Symptoms of Irritable Bowel Syndrome in Cats

Irritable bowel syndrome (IBS) in cats has a set of symptoms that can help your veterinarian narrow down the possible causes of your cat’s gastrointestinal problems. Let’s look at what those symptoms are, how your veterinarian can diagnose feline IBS and what treatment options are available for cats with the condition.

Feline IBS Symptoms Affect a Cat's Digestive System

Feline IBS is a chronic condition without a specific cause. Possible causes for the condition include food intolerances, a fiber-deficient diet and problems within the cat’s colon.

An often-overlooked factor that causes feline IBS is stress. Like people, cats can sometimes internalize stress, which can result in digestive symptoms. Although your cat may look relaxed as she stretches out in the sun, she may feel stress from changes within your home that you may not think are affecting her.

As the name suggests, feline IBS affects your cat’s digestive system. She may have some or all of the following symptoms:

  • appetite loss
  • constipation
  • diarrhea
  • flatulence
  • lethargy
  • vomiting
  • weight loss

Let’s look at these symptoms in a little more detail. Although the most common symptoms of feline IBS are diarrhea, vomiting and weight loss, some cats only show less-obvious symptoms, such as bloody stools or eliminating outside their litter boxes. Still other cats will act depressed or develop fevers.

Symptoms may be sporadic, which may prolong diagnosing the condition. Some cats may attempt to eliminate more frequently, but they produce smaller stools. Other cats eliminate hard stools that indicate constipation.

The symptoms your cat shows may depend on what part of her digestive system is affected by feline IBS. Cats that have the disease in the upper portion of their small intestines or stomachs are more likely to vomit than a cat that has feline IBS in her colon, where diarrhea is a more common symptoms.

How Feline IBS Is Diagnosed

To diagnose feline IBS, your veterinarian will use a variety of tests after he or she completes a thorough physical examination of your pet. These tests can include:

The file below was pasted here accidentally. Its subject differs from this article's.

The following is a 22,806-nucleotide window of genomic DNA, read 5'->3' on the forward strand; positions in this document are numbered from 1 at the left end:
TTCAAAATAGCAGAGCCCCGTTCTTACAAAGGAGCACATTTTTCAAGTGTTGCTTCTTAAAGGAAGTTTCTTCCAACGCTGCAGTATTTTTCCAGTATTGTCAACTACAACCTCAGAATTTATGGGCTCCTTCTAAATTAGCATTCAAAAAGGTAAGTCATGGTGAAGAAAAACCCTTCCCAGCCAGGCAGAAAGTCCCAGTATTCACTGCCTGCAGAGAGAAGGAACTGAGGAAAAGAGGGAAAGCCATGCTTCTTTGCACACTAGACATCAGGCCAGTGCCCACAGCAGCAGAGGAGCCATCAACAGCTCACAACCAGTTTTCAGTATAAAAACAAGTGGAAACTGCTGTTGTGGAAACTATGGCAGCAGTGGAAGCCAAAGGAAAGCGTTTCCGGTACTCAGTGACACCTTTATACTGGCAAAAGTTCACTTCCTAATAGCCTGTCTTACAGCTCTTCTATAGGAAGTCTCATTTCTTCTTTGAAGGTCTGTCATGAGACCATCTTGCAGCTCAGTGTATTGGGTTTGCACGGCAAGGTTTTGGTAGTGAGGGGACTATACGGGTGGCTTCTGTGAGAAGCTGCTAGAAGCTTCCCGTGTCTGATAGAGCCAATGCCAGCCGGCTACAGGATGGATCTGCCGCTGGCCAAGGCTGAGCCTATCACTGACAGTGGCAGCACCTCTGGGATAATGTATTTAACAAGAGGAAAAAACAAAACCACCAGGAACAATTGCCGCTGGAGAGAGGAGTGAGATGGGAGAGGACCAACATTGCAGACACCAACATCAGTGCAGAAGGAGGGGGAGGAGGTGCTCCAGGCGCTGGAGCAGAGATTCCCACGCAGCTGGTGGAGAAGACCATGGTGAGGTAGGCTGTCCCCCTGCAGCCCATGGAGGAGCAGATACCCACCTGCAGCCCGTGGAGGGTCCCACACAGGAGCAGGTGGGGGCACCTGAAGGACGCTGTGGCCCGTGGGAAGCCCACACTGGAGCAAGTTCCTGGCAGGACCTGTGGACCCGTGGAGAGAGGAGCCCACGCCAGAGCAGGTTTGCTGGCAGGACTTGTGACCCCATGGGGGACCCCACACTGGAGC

• bacterial cultures
  • biopsies
  • blood chemistry
  • a complete blood count
  • fecal examinations
  • x-rays

A large part of the diagnostic process for your veterinarian will be to rule out other possible causes for your cat’s symptoms, such as parasite infestation, bacterial infection or other disease processes.

Treatment Options for Cats with IBS

Your veterinarian may use a combination of treatment options to help resolve your cat’s feline IBS. These can include dietary management to include an easily digested, high-fiber diet to reduce the chances of your cat developing either diarrhea or constipation.

If stress is a problem, you’ll need to find ways to make your cat’s life less stressful. If your cat is left alone during the day, she may need a feline playmate, or she may need to have the radio left on an easy-listening station to keep her company.

Finally, your veterinarian may prescribe medication for  your cat. Different types of medications can be used to treat feline IBS, including:

  • antibiotics
  • antidiarrheals
  • immunosuppressants
  • prebiotic and probiotic treatments
  • vitamin and fatty acid supplements
  • worm medications

Over time, feline IBS can be controlled and managed, but not cured. You and your veterinarian can work together to develop a treatment plan that will control your cat’s symptoms and give her the best quality of life possible.